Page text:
Grada Kilomba

18 Verses

May 12 – Jul 1, 2023
New York
Exhibition Details:

Grada Kilomba
18 Verses
May 12 – July 1, 2023


540 West 25th Street
New York


Press Release


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Above: Installation view, Grada Kilomba: 18 Verses, May 12 – July 1, 2023, Pace Gallery, New York © Grada Kilomba

Pace is pleased to present an exhibition of the work 18 Verses (2022) by Grada Kilomba at its 540 West 25th Street flagship in New York from May 12 to July 1.

The exhibition, organized in collaboration with Goodman Gallery, marks the artist’s debut presentation with Pace. Kilomba, who joined Pace’s program in the US in 2023, has nurtured a practice centering on decolonial storytelling. This exhibition will spotlight her sculptural installation 18 Verses, which has never before been exhibited in the US.

Through her work spanning performance, staged readings, video, and sculptural and sound installations, Kilomba— a Berlin-based Portuguese artist—draws on memory, trauma, gender, postcolonialism, and notions of selfhood to interrogate concepts of knowledge, power, and cyclical violence. Informed by psychoanalysis, the artist’s unique practice of storytelling gives body, voice, movement, and form to her own texts, creating subversive and poetic imagery. Her process interrupts the collective imaginary, and it is guided by a series of questions: “What stories are told? Where are they told? How are they told? And told by whom?”

Drawn from Kilomba’s acclaimed large-scale installation, O Barco | The Boat (2021), a 32-meter-long sculptural slave ship memorializing the Middle Passage, 18 Verses continues using the boat as a metaphor to explore the relationship between power and historical repetition. This sculptural installation reveals the silhouette of a shipwreck, alluding to migrant routes across the Mediterranean and other global waters today, while echoing images, gestures, and sounds that insinuate a sense of cyclical violence. As the artist states, “When history is not told properly, its barbarity repeats itself.”

The installation is composed of burnt wooden pieces, each featuring an engraved verse from a poem written by the artist and hand-painted with gold leaf. In a gesture of affection and warmth, these verses are translated into six languages: Kimbundu, Yoruba, Creole from Cape Verde, Portuguese, English, and Arabic from Syria, evoking a timeless and resonant narrative about old empires and post-coloniality. The burnt wooden pieces are mantled in long segments of black fabric, which can be understood as symbolizing water or an imaginary female entity, guardian of the verses. After the wood undergoes a traditional burning process, it is immersed in a sonorous landscape in which human breathing negotiates its own space amid the sound of wind and waves. As such, 18 Verses explores the material duality of ancient techniques and contemporary sound technologies.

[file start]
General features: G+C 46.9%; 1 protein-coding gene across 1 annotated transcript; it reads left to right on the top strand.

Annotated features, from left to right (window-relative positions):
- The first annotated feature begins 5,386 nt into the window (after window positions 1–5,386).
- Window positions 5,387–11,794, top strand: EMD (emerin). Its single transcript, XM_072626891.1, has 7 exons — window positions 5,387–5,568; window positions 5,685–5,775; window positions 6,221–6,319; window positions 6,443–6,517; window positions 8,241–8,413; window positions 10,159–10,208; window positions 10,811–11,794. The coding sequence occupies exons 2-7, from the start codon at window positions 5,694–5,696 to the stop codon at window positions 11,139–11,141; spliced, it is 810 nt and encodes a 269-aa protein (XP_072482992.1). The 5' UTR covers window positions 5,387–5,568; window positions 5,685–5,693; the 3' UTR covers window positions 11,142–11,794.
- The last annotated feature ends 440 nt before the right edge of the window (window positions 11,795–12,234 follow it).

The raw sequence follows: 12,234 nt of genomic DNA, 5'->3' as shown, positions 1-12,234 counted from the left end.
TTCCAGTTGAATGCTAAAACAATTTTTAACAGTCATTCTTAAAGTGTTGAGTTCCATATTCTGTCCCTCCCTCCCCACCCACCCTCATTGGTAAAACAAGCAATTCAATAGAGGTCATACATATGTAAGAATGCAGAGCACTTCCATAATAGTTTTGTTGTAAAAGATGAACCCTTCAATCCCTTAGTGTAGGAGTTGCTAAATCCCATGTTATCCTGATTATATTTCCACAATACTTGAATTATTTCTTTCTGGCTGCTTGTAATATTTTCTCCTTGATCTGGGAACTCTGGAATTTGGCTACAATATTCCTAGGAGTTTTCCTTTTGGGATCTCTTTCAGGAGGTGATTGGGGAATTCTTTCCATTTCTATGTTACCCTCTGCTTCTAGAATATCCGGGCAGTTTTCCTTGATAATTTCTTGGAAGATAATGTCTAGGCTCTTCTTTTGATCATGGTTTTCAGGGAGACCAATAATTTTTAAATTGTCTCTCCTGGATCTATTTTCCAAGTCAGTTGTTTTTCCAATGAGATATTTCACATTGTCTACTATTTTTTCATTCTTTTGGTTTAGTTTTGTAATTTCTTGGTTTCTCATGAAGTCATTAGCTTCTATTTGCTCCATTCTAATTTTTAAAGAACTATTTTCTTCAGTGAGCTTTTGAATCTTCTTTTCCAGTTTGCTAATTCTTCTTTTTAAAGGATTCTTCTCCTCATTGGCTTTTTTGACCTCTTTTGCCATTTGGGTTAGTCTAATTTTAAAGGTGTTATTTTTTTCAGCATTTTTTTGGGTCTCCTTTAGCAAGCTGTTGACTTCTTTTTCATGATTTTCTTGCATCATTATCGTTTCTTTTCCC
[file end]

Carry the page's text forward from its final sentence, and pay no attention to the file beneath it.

An artist-led discussion with scholar Tina Campt presented by Pace Live on May 11 at 5 PM—ahead of the exhibition’s opening reception from 6 – 8 PM that evening—will complement Kilomba’s presentation of 18 Verses. Further details about this live conversation, which will take place amid the artist’s presentation, will be revealed in the coming weeks. Visit for updates.

18 Verses will be installed on the seventh floor of Pace’s 540 West 25th Street gallery from May 12 to July 1. The exhibition will be closed on Friday, May 19 and Saturday, May 20. The show will reopen to the public during regular gallery hours on Tuesday, May 23.

Exhibition Film

Explore Grada Kilomba's 18 Verses

Grada Kilomba's sculptural and sound installation explores the material duality of ancient techniques and contemporary sound technologies, as the wood goes through a traditional process of burning and is immersed in a sonorous landscape where human breathing negotiates its own space amidst the sound of the wind and waves.


In Her Sculptural Installations, Grada Kilomba Makes Visible What Is Invisible

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Installation Views

Grada Kilomba_05A2124©-Ute-Langkafel-MAIFOTO

About the Artist

Grada Kilomba is a Berlin-based Portuguese artist whose works draws on memory, trauma, gender, and post- colonialism, interrogating concepts of knowledge, power, and violence. “What stories are told? How are they told? And told by whom?” are constant questions in Kilomba’s body of work. Performances, staged readings, videos, sculptural installations, and sound pieces all become conduits for the artist’s unique practice of decolonial storytelling.

Learn More